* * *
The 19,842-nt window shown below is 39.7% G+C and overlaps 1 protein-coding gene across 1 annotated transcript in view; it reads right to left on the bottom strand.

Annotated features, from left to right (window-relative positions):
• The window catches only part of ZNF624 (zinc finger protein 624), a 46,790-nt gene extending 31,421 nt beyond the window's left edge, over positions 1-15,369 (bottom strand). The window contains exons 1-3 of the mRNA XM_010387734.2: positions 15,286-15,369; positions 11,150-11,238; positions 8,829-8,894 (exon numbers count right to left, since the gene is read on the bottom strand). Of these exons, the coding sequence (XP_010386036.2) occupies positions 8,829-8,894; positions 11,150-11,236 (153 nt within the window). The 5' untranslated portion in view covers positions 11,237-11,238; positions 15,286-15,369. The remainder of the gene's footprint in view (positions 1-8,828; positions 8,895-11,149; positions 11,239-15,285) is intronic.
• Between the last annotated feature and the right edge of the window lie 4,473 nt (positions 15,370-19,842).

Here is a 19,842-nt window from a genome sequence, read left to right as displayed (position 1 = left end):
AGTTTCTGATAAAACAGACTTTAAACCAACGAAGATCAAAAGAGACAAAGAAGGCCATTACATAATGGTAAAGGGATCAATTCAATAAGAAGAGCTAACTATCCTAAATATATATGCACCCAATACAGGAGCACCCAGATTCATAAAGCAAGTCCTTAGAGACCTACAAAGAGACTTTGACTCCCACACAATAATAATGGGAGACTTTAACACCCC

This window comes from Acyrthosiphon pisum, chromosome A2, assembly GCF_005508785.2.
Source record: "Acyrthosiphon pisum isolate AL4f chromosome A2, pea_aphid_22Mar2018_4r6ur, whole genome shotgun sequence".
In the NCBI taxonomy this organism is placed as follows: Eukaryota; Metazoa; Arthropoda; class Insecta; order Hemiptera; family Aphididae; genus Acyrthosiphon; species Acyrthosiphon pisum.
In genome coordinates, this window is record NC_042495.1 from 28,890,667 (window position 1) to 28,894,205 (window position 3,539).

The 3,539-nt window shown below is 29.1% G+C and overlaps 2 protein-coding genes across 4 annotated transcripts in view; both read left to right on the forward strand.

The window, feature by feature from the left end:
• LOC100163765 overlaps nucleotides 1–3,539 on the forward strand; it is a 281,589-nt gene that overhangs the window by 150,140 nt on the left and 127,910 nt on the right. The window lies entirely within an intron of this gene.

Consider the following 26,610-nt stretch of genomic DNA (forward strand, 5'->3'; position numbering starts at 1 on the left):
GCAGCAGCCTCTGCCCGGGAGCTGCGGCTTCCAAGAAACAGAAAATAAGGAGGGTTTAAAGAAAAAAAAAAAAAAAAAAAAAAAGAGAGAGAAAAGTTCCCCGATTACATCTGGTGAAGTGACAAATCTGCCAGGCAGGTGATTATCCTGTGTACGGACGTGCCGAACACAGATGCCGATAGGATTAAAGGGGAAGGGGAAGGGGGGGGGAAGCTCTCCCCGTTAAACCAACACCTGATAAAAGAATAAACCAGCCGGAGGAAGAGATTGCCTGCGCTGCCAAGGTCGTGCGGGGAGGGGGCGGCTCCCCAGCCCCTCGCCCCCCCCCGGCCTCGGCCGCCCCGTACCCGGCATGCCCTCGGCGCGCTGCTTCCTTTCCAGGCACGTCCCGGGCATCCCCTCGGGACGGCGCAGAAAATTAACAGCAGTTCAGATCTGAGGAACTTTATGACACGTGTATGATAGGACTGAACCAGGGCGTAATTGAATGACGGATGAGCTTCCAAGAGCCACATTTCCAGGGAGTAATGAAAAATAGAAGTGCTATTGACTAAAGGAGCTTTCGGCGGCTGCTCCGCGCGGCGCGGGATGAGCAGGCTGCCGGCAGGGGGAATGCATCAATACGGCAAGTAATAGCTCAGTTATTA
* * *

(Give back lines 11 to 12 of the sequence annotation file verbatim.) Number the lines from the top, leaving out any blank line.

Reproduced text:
The 3,539-nt window shown below is 29.1% G+C and overlaps 2 protein-coding genes across 4 annotated transcripts in view; both read left to right on the forward strand.

The window, feature by feature from the left end: